Once upon a time Joss Whedon wrote a TV show about a teenage girl who was basically Superman. Not a muscle-bound dull pretty-boy movie Superman but a wry, hot, silly chick-hero with a clever grasp of the cultural zeitgeist and a wicked way with a pun. She fought for her little corner of the world and for the world at large, with wit and sex. Now Whedon has joined the army of directors who make movies about lots and lots of boys, flawed idols and manipulative strategists, with the odd token babe thrown in to be polite. (Though even that minimal representation seems to be waning, with Hollywood cheerily aping the radical-Republican corners of our new America). Anyway, it turns out the fans don't care, or possibly even notice, and the perks are way better.
Whedon did take a break from the soulless task of making franchise money to film a contemporary version of Much Ado About Nothing, a prospect that cheered some of us, though the play's not tops on my personal Shakespeare hit parade. Whedon would make the most of a female lead named Hero, I told myself; his flair for sassy verbiage was sure to complement the Bard's time-tested wordplay in delicious new ways.
A black-and-white curio set in contemporary L.A. (at Whedon's house!) with cell phones matter-of-factly coexisting alongside ye olde Shakepearean dialogue, Ado is the story of a virgin slandered as a slut. The film opens with yin/yang duo Beatrice and Benedick fleeing an unexplained sexual encounter, a sly note that grounds their animosity in the complications of a relationship gone sour for reasons perhaps not clearly understood by either party, something that should resonate with anyone who has ever dated.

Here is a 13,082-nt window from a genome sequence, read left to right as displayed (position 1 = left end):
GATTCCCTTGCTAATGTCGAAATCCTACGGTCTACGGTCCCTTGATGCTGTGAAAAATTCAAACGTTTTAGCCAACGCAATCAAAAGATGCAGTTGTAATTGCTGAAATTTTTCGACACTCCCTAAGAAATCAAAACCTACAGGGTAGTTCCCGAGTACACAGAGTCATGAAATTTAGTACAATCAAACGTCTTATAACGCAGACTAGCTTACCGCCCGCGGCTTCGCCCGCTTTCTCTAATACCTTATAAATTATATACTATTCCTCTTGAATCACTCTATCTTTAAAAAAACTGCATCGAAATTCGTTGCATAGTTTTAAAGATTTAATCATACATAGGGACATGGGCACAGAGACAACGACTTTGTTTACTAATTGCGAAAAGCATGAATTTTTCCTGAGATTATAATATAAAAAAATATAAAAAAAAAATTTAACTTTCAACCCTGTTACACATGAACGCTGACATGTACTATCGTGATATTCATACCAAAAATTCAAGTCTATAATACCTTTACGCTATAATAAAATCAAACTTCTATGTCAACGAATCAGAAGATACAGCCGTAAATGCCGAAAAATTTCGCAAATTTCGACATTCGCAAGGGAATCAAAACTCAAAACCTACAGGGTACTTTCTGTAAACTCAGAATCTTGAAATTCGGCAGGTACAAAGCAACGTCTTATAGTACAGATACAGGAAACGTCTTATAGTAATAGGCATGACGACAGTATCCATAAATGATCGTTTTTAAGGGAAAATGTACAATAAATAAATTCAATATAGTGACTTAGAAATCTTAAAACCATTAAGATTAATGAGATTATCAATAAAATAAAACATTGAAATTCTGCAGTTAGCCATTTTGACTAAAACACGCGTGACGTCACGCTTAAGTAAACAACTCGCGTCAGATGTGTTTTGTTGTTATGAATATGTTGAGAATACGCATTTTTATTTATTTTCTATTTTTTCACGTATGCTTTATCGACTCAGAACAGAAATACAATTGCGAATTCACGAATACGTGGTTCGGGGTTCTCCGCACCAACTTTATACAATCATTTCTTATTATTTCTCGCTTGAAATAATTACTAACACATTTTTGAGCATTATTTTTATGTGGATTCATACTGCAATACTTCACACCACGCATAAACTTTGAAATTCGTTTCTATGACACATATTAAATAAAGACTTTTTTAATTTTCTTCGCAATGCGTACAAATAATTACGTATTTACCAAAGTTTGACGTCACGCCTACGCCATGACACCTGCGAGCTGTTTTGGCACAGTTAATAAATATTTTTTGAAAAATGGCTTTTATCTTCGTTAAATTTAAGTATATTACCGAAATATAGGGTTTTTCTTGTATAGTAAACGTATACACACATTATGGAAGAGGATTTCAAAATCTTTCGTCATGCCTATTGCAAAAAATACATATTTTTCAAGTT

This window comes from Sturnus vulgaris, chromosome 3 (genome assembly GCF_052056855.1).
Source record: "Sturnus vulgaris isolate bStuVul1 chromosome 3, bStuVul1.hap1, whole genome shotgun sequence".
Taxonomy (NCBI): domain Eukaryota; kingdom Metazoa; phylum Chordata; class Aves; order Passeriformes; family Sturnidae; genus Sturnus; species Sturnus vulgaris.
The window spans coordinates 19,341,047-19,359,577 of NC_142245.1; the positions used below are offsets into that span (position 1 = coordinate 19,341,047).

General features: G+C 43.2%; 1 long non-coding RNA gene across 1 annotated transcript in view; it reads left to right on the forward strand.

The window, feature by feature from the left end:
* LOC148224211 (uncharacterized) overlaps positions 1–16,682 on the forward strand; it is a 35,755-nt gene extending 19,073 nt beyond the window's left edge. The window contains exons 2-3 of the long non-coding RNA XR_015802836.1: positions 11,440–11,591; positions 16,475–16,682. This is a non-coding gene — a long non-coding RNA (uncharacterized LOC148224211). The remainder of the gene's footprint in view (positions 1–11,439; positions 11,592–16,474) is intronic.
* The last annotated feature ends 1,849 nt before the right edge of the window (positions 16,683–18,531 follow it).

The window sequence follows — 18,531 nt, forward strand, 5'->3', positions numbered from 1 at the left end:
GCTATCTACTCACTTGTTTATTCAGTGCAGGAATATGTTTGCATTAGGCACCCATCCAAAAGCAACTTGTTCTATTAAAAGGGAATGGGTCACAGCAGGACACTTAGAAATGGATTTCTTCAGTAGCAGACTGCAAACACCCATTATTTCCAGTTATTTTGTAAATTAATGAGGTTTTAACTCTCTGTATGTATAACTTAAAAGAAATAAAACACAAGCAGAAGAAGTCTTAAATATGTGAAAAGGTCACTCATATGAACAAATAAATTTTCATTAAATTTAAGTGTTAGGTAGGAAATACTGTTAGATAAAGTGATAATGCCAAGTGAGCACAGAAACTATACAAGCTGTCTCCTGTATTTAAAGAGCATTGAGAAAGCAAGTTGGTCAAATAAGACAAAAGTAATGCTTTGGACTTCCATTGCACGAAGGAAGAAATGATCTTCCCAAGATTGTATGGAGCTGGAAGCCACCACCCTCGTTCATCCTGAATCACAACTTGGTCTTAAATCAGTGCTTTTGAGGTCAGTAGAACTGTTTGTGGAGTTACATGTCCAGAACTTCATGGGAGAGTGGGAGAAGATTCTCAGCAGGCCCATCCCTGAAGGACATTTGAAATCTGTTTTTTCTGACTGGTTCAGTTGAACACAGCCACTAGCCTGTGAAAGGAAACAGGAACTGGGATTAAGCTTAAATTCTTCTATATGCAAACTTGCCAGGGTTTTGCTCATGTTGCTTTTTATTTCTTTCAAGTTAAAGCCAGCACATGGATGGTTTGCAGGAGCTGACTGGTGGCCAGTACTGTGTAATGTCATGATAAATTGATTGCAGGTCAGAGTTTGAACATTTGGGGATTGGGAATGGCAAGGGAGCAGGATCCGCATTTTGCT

Yet other than providing a subtext for the film's main -- or at least most interesting -- couple's eternal sparring, Whedon does little to transform his tale beyond its glossy style makeover. The film's sexual politics are hazy: vilified virgin Hero's true love and loving father both publicly wish her dead for (allegedly) being unchaste, but Bea & Ben's carnal history and other players' trysts have no impact on how their characters are perceived. Did Whedon hope to filter his piece through contemporary eyes to show us what a long way we've come, baby, or how little has changed? Considering our culture's tabloid-hysterical coverage of women who don't meet our ideal of likability -- whether wives who fight their batterers, rape victims not pure enough to garner sympathy or girls possibly guilty only of exercising their appetites (see: the recent contempt visited upon Amanda Knox for giving voice to her own story at last) -- the evergreen tradition of verbally stoning post-pubescent females is rife for exploration. It would have been interesting if Hero, so brutally betrayed by those who claimed to love her, found that once her reputation was restored the poison of that betrayal had altered her heart's affections; what drama (or plausibility) is there in blithe forgetting and forgiving, after all? Sadly, Whedon, who imbued his vampire slayer Buffy's episodes with deep currents of feeling, leaves his Shakespearean players skimming the surface, the emotional reality of each plot thread given no real traction.